changes can correspond to large physical changes
For example, an increase of 6 dB corresponds to a doubling of the amount of pressure
Figure 9.4 shows the decibel levels of some common sound sources
Sine Waves and Complex Sounds
All sounds can be described as a combination of sine waves
Sine wave or pure tone: a waveform for which variation as a function of time is a sine function
Complex sounds are best described in a spectrum (plural spectra) that displays how much energy, or
amplitude, is present at multiple frequencies, as shown in Figure 9.5
Spectrum: a representation of the relative energy (intensity) present at each frequency
Sounds with harmonic spectra (Figure 9.6) are typically caused by a simple vibrating source, such as
the string of a guitar. Each frequency component in such a sound is called “harmonic.” The first
harmonic, called the fundamental frequency, is the lowest-frequency component of the sound. All the
other harmonics have frequencies that are integer multiples of the fundamental
Definition of harmonic spectrum: the spectrum of a complex sound in which energy is at integer
multiples of the fundamental frequency
Fundamental frequency: the lowest-frequency component of a complex periodic sound
The shape of the spectrum is one of the most important qualities that distinguish different sounds
The properties of sound sources determine the spectral shape of sounds; thus, these shapes can help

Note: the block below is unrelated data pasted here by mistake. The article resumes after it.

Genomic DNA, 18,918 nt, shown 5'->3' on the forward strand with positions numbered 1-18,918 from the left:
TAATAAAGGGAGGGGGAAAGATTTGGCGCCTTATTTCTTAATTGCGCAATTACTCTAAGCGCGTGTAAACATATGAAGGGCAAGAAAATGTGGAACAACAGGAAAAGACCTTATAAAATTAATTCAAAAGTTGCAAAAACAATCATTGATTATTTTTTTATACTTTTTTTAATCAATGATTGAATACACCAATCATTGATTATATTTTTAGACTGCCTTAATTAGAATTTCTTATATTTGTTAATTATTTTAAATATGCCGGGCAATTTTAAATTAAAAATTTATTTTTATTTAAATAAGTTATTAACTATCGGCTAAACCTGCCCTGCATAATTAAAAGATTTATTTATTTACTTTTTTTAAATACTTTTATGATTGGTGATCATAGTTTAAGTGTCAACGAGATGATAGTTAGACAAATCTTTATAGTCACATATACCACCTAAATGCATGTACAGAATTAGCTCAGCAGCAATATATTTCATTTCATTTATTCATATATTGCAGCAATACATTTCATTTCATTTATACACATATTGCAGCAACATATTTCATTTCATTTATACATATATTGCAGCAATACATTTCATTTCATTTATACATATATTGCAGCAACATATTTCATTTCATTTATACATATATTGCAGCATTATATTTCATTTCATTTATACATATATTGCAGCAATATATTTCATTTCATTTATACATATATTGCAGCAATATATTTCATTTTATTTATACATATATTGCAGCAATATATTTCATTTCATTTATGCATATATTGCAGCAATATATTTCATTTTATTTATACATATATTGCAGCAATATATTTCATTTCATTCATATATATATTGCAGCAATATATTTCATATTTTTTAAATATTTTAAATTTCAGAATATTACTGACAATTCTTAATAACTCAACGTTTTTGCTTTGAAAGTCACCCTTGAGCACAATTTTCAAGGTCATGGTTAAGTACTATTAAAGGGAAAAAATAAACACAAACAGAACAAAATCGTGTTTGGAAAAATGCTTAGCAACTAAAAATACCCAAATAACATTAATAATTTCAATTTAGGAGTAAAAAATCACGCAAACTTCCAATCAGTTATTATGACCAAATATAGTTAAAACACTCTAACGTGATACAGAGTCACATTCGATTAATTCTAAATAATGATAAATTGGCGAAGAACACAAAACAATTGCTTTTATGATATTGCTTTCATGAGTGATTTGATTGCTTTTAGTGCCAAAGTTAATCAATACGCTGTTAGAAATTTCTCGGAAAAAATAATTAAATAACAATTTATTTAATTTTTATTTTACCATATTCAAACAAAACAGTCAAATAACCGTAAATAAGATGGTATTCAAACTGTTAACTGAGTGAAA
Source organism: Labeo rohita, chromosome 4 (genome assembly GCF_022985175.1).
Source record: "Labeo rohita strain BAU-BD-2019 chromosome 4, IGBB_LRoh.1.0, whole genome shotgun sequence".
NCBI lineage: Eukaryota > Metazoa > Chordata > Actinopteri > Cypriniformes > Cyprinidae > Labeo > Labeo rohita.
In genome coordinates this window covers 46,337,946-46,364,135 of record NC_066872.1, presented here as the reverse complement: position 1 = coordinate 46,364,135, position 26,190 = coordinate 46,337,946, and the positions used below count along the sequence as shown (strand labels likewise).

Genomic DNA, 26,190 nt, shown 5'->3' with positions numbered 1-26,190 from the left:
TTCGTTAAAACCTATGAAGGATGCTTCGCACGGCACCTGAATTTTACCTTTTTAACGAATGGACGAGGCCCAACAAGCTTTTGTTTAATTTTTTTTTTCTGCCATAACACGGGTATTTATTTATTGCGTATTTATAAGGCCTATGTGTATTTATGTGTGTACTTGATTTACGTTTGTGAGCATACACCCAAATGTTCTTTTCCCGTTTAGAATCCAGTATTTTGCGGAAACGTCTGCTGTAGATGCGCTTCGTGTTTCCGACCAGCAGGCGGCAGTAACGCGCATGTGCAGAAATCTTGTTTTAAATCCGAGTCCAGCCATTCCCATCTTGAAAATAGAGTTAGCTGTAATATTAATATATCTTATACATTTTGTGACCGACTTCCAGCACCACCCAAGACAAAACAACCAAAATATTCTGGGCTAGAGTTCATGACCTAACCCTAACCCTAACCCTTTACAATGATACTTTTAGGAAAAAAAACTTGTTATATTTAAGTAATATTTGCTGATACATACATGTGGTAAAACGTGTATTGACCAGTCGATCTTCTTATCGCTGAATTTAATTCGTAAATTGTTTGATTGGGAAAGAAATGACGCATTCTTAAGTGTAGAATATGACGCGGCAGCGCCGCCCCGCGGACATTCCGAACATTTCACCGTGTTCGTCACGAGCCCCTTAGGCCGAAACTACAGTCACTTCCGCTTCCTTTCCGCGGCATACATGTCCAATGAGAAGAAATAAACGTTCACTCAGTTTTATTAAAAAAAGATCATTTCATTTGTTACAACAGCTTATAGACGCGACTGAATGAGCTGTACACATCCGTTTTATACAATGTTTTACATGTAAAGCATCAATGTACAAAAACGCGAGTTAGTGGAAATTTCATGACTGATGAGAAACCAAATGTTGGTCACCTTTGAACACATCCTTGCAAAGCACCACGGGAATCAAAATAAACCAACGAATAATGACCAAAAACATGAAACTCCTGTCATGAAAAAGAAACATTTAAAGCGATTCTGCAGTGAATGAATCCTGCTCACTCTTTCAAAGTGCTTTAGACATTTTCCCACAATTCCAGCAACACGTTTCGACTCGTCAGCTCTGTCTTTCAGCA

us identify sound sources
For example, (Figure 9.6) spectra from three musical instruments. Each instrument is producing a
tone with the same fundamental frequency (262 Hz—note C4, or middle C), and the same
harmonics (524 Hz, 786 Hz, 1048 Hz, and so on). However, the shapes of the spectra (the pattern
of amplitudes for each harmonic) vary
Timbre is a term used to describe the quality of a sound that depends, in part, on the relative
energy levels of harmonic components

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Timbre: the psychological sensation by which a listener can judge that two sounds with the same
loudness and pitch are dissimilar. Timbre quality is conveyed by harmonics and other high
frequencies
Basic Structure of the Mammalian Auditory System
Web Activity 9.2: Structure of the Auditory System is good for this section
Outer Ear
Sounds are first collected from the environment by the pinna (plural pinnae), the curly, funnel-like outer
part of the ear on the side of the head that we typically call an ear
Only mammals have pinnae, and the particular shapes of the pinnae play an important role in our ability
to localize sound sources
Sound waves are funneled by the pinna into and through the ear canal, which extends about 25 mm
into the head
The length and shape of the ear canal enhance sound frequencies between about 2000 and 6000 Hz,
but the main purpose of the canal is to protect the structure at its end, the tympanic membrane
(eardrum), from damage